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|Siege of Antwerp|
|Part of the Eighty Years' War|
Dutch Finis Bellis , a fortified ship meant to break the Spanish blockade.
|Commanders and leaders|
| 80,000 men|
|Casualties and losses|
The Fall of Antwerp on 17 August 1585 took place during the Eighty Years' War, after a siege lasting over a year from July 1584 until August 1585. The city of Antwerp was the capital of the new Protestant-dominated Dutch Revolt, but was forced to surrender to the Spanish forces. Under the terms agreed all Protestants were given four years to settle their affairs and leave the city. Many migrated north, especially to Amsterdam, which became the capital of the Dutch Republic. Apart from losing a high proportion of its mercantile population, Antwerp's trade suffered for two centuries as Dutch forts blockaded the River Scheldt up to 1795.
The Eighty Years' War or Dutch War of Independence (1568–1648) was a revolt of the Seventeen Provinces of what are today the Netherlands, Belgium, and Luxembourg against Philip II of Spain, the sovereign of the Habsburg Netherlands. After the initial stages, Philip II deployed his armies and regained control over most of the rebelling provinces. Under the leadership of the exiled William the Silent, the northern provinces continued their resistance. They eventually were able to oust the Habsburg armies, and in 1581 they established the Republic of the Seven United Netherlands. The war continued in other areas, although the heartland of the republic was no longer threatened; this included the beginnings of the Dutch Colonial Empire, which at the time were conceived as carrying overseas the war with Spain. The Dutch Republic was recognized by Spain and the major European powers in 1609 at the start of the Twelve Years' Truce. Hostilities broke out again around 1619, as part of the broader Thirty Years' War. An end was reached in 1648 with the Peace of Münster, when the Dutch Republic was definitively recognised as an independent country no longer part of the Holy Roman Empire. The Peace of Münster is sometimes considered the beginning of the Dutch Golden Age.
Antwerp is a city in Belgium, and is the capital of Antwerp province in Flanders. With a population of 520,504, it is the most populous city proper in Belgium, and with 1,200,000 the second largest metropolitan region after Brussels.
The Dutch Revolt (1568–1648) was the revolt of the northern, largely Protestant Seven Provinces of the Low Countries against the rule of the Roman Catholic Habsburg King Philip II of Spain, hereditary ruler of the provinces. The northern provinces (Netherlands) eventually separated from the southern provinces, which continued under Habsburg Spain until 1714.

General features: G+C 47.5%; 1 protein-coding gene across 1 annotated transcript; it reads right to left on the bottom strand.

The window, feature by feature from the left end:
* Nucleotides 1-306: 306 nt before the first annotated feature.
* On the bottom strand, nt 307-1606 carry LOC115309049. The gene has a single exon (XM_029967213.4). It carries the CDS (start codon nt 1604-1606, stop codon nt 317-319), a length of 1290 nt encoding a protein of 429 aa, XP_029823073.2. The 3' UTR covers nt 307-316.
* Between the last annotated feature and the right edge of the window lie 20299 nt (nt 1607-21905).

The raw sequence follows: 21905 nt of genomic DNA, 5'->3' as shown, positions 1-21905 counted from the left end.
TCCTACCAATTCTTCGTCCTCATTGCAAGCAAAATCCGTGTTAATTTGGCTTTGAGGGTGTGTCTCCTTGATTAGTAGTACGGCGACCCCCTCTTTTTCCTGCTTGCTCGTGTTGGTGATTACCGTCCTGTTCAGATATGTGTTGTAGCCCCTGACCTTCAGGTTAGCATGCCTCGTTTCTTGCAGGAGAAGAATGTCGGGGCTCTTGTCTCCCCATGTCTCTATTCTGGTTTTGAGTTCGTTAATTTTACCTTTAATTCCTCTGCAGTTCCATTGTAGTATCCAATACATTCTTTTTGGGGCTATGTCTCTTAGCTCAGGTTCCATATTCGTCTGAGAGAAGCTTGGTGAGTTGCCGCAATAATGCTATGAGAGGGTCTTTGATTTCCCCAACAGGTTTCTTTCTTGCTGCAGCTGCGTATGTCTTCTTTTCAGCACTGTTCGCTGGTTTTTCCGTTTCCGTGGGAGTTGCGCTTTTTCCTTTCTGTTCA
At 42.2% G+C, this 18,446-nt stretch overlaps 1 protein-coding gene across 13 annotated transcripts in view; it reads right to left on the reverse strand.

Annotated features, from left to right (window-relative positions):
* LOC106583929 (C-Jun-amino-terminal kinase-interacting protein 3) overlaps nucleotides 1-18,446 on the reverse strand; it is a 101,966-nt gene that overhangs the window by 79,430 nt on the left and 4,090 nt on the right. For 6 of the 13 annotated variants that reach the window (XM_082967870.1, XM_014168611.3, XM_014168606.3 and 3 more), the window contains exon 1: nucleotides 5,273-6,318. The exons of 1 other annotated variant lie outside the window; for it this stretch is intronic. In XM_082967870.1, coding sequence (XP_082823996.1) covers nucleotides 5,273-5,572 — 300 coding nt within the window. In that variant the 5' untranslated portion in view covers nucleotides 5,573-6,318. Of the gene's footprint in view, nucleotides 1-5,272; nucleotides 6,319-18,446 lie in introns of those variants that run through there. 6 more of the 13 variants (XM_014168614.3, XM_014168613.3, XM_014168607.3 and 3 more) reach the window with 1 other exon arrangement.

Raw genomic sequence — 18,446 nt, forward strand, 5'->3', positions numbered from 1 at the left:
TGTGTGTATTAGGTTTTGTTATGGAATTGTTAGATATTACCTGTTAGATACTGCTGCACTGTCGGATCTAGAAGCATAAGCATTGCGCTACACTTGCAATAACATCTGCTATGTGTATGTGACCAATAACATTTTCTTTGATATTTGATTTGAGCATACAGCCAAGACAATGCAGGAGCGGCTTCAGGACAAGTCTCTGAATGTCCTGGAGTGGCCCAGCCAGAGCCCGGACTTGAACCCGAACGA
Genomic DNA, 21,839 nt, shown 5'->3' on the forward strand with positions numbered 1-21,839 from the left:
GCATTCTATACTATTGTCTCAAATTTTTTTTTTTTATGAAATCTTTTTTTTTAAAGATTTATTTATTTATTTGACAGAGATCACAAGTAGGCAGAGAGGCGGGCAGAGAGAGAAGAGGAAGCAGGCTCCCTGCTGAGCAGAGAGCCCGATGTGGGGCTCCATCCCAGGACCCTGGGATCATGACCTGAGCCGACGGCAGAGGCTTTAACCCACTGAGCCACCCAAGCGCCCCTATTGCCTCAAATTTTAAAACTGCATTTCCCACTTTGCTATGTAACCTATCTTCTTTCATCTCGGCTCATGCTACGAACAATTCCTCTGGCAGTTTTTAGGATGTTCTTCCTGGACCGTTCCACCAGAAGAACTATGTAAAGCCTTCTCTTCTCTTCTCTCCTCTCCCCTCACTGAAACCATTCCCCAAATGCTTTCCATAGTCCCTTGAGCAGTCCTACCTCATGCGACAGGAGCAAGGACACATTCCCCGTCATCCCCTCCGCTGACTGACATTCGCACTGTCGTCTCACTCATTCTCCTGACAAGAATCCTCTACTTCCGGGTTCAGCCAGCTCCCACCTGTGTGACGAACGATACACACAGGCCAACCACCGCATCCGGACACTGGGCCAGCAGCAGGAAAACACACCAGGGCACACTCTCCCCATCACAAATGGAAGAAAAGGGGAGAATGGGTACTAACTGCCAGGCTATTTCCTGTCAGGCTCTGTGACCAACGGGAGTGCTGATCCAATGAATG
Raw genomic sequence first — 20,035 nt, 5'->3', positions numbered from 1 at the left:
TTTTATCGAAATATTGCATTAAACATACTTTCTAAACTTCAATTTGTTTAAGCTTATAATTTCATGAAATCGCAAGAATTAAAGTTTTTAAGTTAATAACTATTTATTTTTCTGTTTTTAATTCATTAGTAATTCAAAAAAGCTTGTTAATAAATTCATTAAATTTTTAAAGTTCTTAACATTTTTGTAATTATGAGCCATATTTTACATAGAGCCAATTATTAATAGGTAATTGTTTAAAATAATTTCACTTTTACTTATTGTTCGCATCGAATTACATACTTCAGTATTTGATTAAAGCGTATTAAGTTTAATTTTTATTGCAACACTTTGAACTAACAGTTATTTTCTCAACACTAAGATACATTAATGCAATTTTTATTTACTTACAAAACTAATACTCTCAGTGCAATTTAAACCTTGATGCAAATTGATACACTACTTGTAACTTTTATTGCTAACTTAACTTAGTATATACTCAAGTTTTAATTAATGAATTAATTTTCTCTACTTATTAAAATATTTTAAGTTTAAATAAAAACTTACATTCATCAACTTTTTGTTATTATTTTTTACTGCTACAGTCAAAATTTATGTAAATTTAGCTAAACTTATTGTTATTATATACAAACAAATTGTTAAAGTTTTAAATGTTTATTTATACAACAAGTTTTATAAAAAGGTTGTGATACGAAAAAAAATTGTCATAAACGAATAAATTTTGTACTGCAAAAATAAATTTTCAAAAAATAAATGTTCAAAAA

At the time Antwerp, in modern Belgium, was not only the largest Dutch city, but was also the cultural, economic and financial centre of the Seventeen Provinces and of north-western Europe. On 4 November 1576, unpaid Spanish soldiery mutinied: they plundered and burnt the city during what was called the Spanish Fury. Thousands of citizens were massacred and hundreds of houses were burnt down. As a result, Antwerp became even more engaged in the rebellion against the rule of Habsburg Spain. The city joined the Union of Utrecht (1579) and became the capital of the Dutch Revolt, which no longer was merely a Protestant rebellion but had become a revolt of all Dutch provinces.
Belgium, officially the Kingdom of Belgium, is a country in Western Europe. It is bordered by the Netherlands to the north, Germany to the east, Luxembourg to the southeast, France to the southwest, and the North Sea to the northwest. It covers an area of 30,688 square kilometres (11,849 sq mi) and has a population of more than 11.4 million. The capital and largest city is Brussels; other major cities are Antwerp, Ghent, Charleroi and Liège.
Habsburg Netherlands, also referred to as Flanders during the early modern period, is the collective name of Holy Roman Empire fiefs in the Low Countries held by the House of Habsburg. The rule began in 1482, when after the death of the Valois-Burgundy duke Charles the Bold the Burgundian Netherlands fell to the Habsburg dynasty by the marriage of Charles's daughter Mary of Burgundy to Archduke Maximilian I of Austria. Charles V, Holy Roman Emperor was born in the Habsburg Netherlands and made the Low Countries the core of his "empire on which the sun never sets".
The Seventeen Provinces were the Imperial states of the Habsburg Netherlands in the 16th century. They roughly covered the Low Countries, i.e. what is now the Netherlands, Belgium, Luxembourg, and most of the French departments of Nord and Pas-de-Calais (Artois). Also within this area were semi-independent fiefdoms, mainly ecclesiastical ones, such as Liège, Cambrai and Stavelot-Malmedy.